The thing for me about Guild Wars 2 is that is just felt natural in the BWE. I wanted to be there, and also to range far from the hub. I didn’t want to go out to seek fortune, but instead I just wanted to seek for seeking’s sake. What was out there? What’s going on that I don’t know about, and how can I get involved? I didn’t need any NPC to send me into the wilderness because I was already bolting off in that direction for my own selfish reasons.

  • Meanwhile, Matt is taking no prisoners at World Of Matticus, urging raiders who are not pulling their weight to just quit. It’s not quite as harsh as the title might suggest – Matt’s recommending a break from raiding for those who are disenchanted, rather than a zero-tolerance policy on sub-par raiders.

Quit the game for a day. Quit the game for a week. Or quit the rest of the expansion. I don’t care how long it is, but just stop. … You are doing zero favours for your WoW family. They need you to be there and at your best. If you’re not at your best, then don’t even go in at all. You are making things worse.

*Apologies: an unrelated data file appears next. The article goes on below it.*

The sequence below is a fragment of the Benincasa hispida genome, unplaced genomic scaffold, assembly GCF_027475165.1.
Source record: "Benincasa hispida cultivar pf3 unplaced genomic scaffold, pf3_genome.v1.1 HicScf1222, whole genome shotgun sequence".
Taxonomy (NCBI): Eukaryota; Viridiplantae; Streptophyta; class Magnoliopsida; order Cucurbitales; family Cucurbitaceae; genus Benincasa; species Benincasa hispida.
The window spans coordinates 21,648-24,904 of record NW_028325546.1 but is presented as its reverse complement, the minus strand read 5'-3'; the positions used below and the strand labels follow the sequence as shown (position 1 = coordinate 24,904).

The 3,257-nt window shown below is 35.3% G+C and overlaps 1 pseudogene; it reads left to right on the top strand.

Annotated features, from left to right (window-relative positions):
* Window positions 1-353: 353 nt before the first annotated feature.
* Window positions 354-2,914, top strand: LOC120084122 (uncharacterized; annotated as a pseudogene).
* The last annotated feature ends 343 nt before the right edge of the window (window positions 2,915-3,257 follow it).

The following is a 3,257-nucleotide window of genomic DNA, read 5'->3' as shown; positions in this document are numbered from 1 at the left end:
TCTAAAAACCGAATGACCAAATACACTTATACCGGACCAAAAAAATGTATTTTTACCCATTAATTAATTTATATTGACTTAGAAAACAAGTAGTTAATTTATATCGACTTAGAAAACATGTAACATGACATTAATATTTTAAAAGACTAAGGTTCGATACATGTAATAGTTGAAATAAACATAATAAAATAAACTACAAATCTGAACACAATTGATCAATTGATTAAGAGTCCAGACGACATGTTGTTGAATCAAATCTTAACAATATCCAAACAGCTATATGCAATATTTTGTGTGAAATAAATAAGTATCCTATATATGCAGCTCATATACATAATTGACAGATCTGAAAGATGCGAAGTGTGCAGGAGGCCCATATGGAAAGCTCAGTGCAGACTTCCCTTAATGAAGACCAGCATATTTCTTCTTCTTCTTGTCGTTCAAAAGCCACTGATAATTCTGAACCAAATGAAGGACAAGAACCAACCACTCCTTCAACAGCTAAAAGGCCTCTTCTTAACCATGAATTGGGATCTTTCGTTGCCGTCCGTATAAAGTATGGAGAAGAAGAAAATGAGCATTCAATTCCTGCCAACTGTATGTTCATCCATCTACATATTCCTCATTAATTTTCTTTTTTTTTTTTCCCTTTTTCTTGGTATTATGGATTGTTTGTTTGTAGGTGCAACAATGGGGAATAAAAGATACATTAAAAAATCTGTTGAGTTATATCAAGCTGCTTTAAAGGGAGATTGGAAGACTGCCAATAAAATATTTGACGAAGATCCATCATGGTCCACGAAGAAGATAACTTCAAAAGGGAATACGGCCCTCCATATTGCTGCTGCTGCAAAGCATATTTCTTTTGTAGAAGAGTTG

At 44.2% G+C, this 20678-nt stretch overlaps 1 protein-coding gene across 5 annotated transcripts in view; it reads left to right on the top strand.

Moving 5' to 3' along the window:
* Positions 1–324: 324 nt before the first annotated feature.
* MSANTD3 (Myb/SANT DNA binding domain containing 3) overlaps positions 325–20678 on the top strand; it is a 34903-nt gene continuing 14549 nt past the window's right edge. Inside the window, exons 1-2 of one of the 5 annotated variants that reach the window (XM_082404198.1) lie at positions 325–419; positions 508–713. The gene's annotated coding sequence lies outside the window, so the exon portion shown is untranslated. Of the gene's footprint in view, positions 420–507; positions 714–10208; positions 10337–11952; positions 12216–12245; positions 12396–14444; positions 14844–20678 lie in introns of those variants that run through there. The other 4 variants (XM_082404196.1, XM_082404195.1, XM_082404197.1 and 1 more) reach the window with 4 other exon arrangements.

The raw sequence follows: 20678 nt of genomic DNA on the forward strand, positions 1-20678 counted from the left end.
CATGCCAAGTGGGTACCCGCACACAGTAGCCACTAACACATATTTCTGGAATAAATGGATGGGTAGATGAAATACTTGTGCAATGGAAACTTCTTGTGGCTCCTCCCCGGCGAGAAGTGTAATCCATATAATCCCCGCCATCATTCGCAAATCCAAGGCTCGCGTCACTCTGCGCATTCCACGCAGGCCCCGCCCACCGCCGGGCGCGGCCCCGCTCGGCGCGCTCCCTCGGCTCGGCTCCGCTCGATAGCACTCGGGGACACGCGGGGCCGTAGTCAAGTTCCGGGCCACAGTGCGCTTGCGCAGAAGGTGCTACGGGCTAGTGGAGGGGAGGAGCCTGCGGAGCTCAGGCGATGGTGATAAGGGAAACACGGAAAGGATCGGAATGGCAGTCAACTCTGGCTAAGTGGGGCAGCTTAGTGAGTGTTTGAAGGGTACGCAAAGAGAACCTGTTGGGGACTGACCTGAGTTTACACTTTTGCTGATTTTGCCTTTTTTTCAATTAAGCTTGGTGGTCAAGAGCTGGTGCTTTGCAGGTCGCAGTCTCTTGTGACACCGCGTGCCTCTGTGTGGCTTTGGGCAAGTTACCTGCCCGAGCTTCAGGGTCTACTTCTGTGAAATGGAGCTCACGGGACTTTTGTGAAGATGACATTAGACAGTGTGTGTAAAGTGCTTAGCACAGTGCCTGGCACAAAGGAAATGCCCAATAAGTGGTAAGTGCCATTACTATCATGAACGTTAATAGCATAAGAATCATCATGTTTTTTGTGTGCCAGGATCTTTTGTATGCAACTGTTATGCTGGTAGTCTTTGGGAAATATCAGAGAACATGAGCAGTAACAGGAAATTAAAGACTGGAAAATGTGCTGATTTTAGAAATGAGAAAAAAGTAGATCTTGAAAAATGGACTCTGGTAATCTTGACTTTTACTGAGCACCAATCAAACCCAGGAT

What interesting posts have caught your eye? Let us know in the comments.

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Exciting new games, but which one to choose?

Hugh‘s away for a few day’s break, so the supply teacher is taking the class again – over to Johnnie.

Even though I love gaming, and MMOs in particular, I’m pathetically traditional in many ways. WoW is my game of choice, and has been for several years. I’ve dipped my toe into other gaming waters occasionally, but I’ve been pretty happy with Azeroth. Recently, though, I’ve found myself logging on less and less, and eyeing up other, sexier games with a lustful glare. That’s why it’s so nice that other bloggers are writing about their experiences in non-Azerothian locations: I can see what I’m missing.

  • Zubon at Kill Ten Rats has a great general post about how many games force you to be a bystander rather than a participant. This has become an increasingly big problem for me in WoW (perhaps exemplarized by the “PCs do all the work and Tirion goddam Fordring takes all the credit” storyline at the end of Wrath). Call me crazy, but I want to be the one who kills the bad guy. I don’t want to be the sidekick who stands at the back, cheering on the NPC hero as he gets to kill the bad guy. As Zubon says

“I’ll take fighting at the side of the Fellowship and being second banana there, and I’ll take being the hero of the B-plot while the Fellowship saves the world. I’ll not take being second banana in the B-plot.”

It’s a really great post, and eloquently sums up many of the frustrations I’ve had with recent gaming storylines.